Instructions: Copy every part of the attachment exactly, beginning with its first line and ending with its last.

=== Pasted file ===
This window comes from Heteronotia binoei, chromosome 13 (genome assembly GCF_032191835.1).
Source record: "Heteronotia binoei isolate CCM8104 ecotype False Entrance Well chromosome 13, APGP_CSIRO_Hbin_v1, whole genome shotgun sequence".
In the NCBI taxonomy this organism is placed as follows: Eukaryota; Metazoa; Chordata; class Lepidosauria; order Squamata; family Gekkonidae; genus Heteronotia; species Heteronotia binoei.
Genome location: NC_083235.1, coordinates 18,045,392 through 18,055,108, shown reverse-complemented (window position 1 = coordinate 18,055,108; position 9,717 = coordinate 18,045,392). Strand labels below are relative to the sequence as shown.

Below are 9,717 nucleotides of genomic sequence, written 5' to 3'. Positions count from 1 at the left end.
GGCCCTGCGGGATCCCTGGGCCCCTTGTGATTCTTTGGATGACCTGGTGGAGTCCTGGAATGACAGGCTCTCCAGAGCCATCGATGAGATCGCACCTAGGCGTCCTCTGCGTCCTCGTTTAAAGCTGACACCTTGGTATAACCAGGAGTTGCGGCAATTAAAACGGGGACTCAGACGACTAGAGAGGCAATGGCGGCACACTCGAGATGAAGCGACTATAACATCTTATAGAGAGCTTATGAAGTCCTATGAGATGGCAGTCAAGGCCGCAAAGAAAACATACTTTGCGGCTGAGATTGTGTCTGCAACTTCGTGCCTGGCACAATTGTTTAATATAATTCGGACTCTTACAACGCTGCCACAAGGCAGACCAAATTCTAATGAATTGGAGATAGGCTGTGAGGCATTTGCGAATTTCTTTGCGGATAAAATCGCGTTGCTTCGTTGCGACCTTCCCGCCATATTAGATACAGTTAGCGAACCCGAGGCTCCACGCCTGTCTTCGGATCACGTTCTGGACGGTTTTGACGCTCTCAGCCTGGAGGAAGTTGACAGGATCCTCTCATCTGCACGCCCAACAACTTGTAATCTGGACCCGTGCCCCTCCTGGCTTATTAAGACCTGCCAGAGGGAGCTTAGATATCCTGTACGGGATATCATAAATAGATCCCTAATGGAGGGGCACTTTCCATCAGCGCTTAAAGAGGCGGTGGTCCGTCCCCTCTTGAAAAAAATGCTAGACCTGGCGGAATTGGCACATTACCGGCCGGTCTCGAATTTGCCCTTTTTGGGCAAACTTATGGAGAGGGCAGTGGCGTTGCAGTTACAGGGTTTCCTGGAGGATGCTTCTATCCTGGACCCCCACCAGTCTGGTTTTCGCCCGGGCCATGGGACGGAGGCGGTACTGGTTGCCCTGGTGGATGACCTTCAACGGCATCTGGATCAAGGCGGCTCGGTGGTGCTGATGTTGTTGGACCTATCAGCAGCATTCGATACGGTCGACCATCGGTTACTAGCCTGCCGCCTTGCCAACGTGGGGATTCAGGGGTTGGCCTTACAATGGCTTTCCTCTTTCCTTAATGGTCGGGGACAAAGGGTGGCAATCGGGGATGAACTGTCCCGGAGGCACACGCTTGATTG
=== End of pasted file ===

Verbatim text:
This window comes from Heteronotia binoei, chromosome 13 (genome assembly GCF_032191835.1).
Source record: "Heteronotia binoei isolate CCM8104 ecotype False Entrance Well chromosome 13, APGP_CSIRO_Hbin_v1, whole genome shotgun sequence".
In the NCBI taxonomy this organism is placed as follows: Eukaryota; Metazoa; Chordata; class Lepidosauria; order Squamata; family Gekkonidae; genus Heteronotia; species Heteronotia binoei.
Genome location: NC_083235.1, coordinates 18,045,392 through 18,055,108, shown reverse-complemented (window position 1 = coordinate 18,055,108; position 9,717 = coordinate 18,045,392). Strand labels below are relative to the sequence as shown.

Below are 9,717 nucleotides of genomic sequence, written 5' to 3'. Positions count from 1 at the left end.
GGCCCTGCGGGATCCCTGGGCCCCTTGTGATTCTTTGGATGACCTGGTGGAGTCCTGGAATGACAGGCTCTCCAGAGCCATCGATGAGATCGCACCTAGGCGTCCTCTGCGTCCTCGTTTAAAGCTGACACCTTGGTATAACCAGGAGTTGCGGCAATTAAAACGGGGACTCAGACGACTAGAGAGGCAATGGCGGCACACTCGAGATGAAGCGACTATAACATCTTATAGAGAGCTTATGAAGTCCTATGAGATGGCAGTCAAGGCCGCAAAGAAAACATACTTTGCGGCTGAGATTGTGTCTGCAACTTCGTGCCTGGCACAATTGTTTAATATAATTCGGACTCTTACAACGCTGCCACAAGGCAGACCAAATTCTAATGAATTGGAGATAGGCTGTGAGGCATTTGCGAATTTCTTTGCGGATAAAATCGCGTTGCTTCGTTGCGACCTTCCCGCCATATTAGATACAGTTAGCGAACCCGAGGCTCCACGCCTGTCTTCGGATCACGTTCTGGACGGTTTTGACGCTCTCAGCCTGGAGGAAGTTGACAGGATCCTCTCATCTGCACGCCCAACAACTTGTAATCTGGACCCGTGCCCCTCCTGGCTTATTAAGACCTGCCAGAGGGAGCTTAGATATCCTGTACGGGATATCATAAATAGATCCCTAATGGAGGGGCACTTTCCATCAGCGCTTAAAGAGGCGGTGGTCCGTCCCCTCTTGAAAAAAATGCTAGACCTGGCGGAATTGGCACATTACCGGCCGGTCTCGAATTTGCCCTTTTTGGGCAAACTTATGGAGAGGGCAGTGGCGTTGCAGTTACAGGGTTTCCTGGAGGATGCTTCTATCCTGGACCCCCACCAGTCTGGTTTTCGCCCGGGCCATGGGACGGAGGCGGTACTGGTTGCCCTGGTGGATGACCTTCAACGGCATCTGGATCAAGGCGGCTCGGTGGTGCTGATGTTGTTGGACCTATCAGCAGCATTCGATACGGTCGACCATCGGTTACTAGCCTGCCGCCTTGCCAACGTGGGGATTCAGGGGTTGGCCTTACAATGGCTTTCCTCTTTCCTTAATGGTCGGGGACAAAGGGTGGCAATCGGGGATGAACTGTCCCGGAGGCACACGCTTGATTG